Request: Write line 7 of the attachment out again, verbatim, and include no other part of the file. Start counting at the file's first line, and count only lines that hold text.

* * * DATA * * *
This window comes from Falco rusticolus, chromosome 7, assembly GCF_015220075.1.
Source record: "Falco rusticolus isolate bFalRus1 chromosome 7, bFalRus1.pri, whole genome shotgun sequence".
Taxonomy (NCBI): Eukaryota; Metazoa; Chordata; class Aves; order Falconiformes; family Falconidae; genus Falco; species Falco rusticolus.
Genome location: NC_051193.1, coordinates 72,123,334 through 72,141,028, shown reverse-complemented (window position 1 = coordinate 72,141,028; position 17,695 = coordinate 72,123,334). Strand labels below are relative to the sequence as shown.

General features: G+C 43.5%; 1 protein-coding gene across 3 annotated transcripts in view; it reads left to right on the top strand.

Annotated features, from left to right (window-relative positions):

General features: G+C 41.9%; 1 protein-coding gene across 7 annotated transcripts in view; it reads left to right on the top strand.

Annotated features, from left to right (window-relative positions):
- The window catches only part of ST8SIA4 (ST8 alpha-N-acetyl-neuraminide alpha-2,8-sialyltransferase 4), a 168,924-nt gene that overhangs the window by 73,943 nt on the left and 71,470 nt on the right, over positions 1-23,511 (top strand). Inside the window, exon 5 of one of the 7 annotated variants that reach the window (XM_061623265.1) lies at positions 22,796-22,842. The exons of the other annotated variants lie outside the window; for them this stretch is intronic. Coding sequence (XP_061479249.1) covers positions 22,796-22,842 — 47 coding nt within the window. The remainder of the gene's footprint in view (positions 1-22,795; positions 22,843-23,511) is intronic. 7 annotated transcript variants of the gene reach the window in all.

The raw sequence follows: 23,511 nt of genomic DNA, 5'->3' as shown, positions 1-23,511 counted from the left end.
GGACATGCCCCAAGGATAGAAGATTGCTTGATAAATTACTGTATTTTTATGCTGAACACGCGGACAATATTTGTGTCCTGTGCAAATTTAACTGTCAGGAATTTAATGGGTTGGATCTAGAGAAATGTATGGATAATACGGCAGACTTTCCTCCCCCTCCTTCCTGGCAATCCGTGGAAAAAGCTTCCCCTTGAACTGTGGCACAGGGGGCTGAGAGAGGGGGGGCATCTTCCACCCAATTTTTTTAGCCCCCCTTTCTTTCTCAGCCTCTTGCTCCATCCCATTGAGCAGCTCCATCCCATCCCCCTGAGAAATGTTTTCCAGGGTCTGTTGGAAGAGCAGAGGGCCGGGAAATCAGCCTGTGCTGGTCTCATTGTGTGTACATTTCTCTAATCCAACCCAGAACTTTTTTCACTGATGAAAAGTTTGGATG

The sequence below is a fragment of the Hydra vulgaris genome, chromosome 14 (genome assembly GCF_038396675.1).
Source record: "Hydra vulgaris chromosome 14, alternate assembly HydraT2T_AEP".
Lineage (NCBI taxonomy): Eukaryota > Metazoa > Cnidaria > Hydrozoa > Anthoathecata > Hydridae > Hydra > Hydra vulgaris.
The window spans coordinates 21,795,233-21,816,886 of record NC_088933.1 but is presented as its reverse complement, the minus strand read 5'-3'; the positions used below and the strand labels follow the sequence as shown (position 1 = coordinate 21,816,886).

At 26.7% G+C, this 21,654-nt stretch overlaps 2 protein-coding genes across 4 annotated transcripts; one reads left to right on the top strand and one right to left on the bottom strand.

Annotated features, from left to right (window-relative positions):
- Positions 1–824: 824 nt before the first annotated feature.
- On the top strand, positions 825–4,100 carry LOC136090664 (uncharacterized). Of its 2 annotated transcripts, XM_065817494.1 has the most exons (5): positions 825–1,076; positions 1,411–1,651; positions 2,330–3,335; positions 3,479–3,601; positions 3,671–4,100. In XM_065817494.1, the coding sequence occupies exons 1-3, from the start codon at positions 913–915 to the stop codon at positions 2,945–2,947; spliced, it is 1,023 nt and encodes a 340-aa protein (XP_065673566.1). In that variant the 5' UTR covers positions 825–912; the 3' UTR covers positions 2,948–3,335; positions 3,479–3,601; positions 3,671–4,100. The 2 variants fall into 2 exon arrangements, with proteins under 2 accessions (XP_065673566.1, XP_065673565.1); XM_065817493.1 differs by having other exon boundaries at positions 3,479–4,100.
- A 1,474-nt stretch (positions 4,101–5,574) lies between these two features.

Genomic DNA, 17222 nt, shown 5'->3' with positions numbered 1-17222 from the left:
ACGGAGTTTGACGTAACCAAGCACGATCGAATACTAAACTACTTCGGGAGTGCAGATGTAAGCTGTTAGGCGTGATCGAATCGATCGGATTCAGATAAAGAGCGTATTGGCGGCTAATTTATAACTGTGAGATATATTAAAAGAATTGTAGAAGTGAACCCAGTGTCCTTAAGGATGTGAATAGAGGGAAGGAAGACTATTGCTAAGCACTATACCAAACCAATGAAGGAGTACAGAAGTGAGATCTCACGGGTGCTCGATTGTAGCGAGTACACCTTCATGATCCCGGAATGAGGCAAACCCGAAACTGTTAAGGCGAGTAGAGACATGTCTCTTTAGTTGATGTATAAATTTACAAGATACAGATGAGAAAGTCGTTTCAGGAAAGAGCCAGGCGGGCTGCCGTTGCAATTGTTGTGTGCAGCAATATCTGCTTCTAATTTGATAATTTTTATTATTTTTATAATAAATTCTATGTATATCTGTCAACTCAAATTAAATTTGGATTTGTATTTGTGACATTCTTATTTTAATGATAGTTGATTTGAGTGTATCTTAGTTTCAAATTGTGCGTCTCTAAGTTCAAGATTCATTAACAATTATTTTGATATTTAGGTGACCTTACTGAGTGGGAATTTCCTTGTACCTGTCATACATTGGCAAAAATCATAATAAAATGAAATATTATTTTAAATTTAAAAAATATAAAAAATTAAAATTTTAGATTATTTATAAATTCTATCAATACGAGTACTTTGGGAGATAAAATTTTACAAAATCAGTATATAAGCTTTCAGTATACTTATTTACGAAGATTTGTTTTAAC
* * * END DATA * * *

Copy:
General features: G+C 41.9%; 1 protein-coding gene across 7 annotated transcripts in view; it reads left to right on the top strand.